India’s Obsession with Elitism is Leading it to Ignore the Marginalized: Rupande Mehta

Guest post by RUPANDE MEHTA

Chances are you have heard about Sureshbhai Patel, a 57 year old man, beaten and left temporarily paralyzed by Alabama police. His only crime: while he was out for a walk, a neighbor reported a ‘suspicious’ and ‘skinny black guy’ in the neighborhood causing him extreme distress and nervousness to leave his wife alone at home.

Several elements of this case bring back the ghosts of Trayvon Martin and Eric Garner, two black lives taken away by police brutality – despite being unarmed, Sureshbhai was subjected to “extreme force” and suspected not because he was Indian but because he resembled a black guy – but also bring to the forefront the enormous emotional and financial support generated not only from Indians but also Americans who rallied behind Sureshbhai and the injustice meted out to him. In a matter of six days, donations worth $190,000 were garnered to help the Patel family with medical bills. The incident also provoked Alabama’s governor to apologize for police’s use of “excessive force” and to initiate an investigation by the Alabama Law Enforcement Agency, along with the one being conducted by the FBI.

The issue of Sureshbhai has also generated enormous support and several hashtags in India. The External Affairs Ministry condemned the attack and asked the consulate to raise the issue with the State Department, with news anchors asking Obama to stop preaching tolerance and calling the entire city of Madison, Alabama and all its cops racist.

Such instances rightfully deserve the attention they have received but what makes me wonder is if we are even aware of how many such cases go unnoticed in our own country on a regular basis. Don’t get me wrong; I am appalled at the apathy shown to Sureshbhai and the brutality he had to endure but I cannot ignore the hypocrisy Indians have shown by their actions and unwitting support.

How many of us have heard of the 50 year old Chandrabose who was maimed with a Hummer and pinned against a wall, by Muhammad Nizam the Kerala beedi tycoon, because it took him “too long” to open the gates of the apartment complex? And as if that was not enough, Nizam dragged Chandrabose into his vehicle, drove towards the parking area, pulled him out and beat him mercilessly with a rod. Nizam only stopped his senseless outrage when the other guards arrived and called the cops.

Or did you ever wonder why it took the Rohtak police so long to discover the mutilated remains of a Nepali woman, savagely gang raped by nine men? According to her sister, a domestic help, the victim went missing on February 1 and her body was discovered on February 7, a full week later, after it was scavenged upon by animals.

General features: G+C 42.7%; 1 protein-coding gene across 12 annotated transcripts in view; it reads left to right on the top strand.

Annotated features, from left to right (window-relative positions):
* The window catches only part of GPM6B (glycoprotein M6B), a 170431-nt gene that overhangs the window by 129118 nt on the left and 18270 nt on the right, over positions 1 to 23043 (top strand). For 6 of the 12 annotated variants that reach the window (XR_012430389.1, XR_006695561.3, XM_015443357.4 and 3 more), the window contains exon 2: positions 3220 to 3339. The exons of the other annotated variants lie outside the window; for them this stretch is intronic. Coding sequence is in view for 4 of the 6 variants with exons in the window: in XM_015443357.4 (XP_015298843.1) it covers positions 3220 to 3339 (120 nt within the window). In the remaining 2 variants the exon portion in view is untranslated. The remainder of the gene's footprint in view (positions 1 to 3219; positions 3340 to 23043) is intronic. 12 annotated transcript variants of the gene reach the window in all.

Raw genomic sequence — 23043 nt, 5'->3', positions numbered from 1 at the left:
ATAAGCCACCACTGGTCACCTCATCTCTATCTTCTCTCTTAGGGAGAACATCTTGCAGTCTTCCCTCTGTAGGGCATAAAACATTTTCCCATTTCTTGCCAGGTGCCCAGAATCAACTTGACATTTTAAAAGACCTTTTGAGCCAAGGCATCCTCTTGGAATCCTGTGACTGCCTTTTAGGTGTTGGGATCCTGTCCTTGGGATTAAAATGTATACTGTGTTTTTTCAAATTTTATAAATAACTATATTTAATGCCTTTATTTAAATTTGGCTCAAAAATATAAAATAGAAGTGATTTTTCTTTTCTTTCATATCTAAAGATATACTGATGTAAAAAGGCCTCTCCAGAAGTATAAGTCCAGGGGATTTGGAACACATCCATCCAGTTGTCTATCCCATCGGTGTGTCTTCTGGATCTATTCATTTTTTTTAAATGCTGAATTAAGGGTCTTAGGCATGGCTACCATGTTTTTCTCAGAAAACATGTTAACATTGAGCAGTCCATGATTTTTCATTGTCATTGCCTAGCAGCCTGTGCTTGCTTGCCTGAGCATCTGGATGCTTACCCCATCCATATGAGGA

Why is Twitter so silent on the injustice meted out to these souls? What is it about the crimes committed against them that they do not deserve a hashtag?

Unless you lived under a rock you are well aware that on January 24, 2015 the city of Delhi and the entire nation was waiting for President Obama’s arrival with bated breath. As a nation prepared to showcase her achievements and put her best foot forward, all other uncomfortable events were ignored for fear of ignominy. On that very day, a three year old was kidnapped, raped and later dumped in a slum not too far away from a neighborhood housing the plushest farmhouses and one of Delhi’s most iconic monuments.

This three year old, whose father works as a laborer and lives with her family in a night shelter, was found with bite marks on her face and chest, bleeding from her genitals and unable to stand up straight. In the days that followed, she was unable to eat and in a lot of pain whenever she tried to pee. Where is her hashtag? Does she not deserve attention?

The one common theme across all those crimes I listed above is they occurred to the marginalized section of society. We Indians have no qualms about calling other countries names – although the officer who attacked Sureshbhai has been fired and arrested – but when it comes to us, those ideals all but dissipate. If any of these crimes would have taken place to the middle or upper class the uproar would have been deafening but simply because the marginalized are affected and poor lives, that really don’t mean much, have been disrupted we have shown that they are not worthy of our consideration. Our concern is selective and our social media skills are only on display for those who most closely remind us of the threats we face in this world and the injustice that could be imposed on us. The rest simply don’t matter.

So while America is aware of the racism and discrimination she faces and is engaging in a dialogue, we Indians need to realize that we are totally ignorant with the problems of the marginalized and are perhaps oblivious to how deeply elitism is rooted in our minds.

Sureshbhai was a hapless victim who was, undoubtedly, unfairly tortured but so are those countless victims in India we do not hear about every day. Sureshbhai’s only crime was he did not speak English but the crimes of the poor in India are they are living in a culture obsessed with elitism, that refuses to even acknowledge their existence.

Rupande Mehta is a writer passionate about women’s rights and equality. You can follow her on Twitter @rupandemehta or Tumblr at http://rupande-mehta.tumblr.com/

One thought on “India’s Obsession with Elitism is Leading it to Ignore the Marginalized: Rupande Mehta”

  1. This is necessary criticism of our failure to look beyond self interest — of our failure to recognise that “other” humans are just as human as we, the privileged, are.

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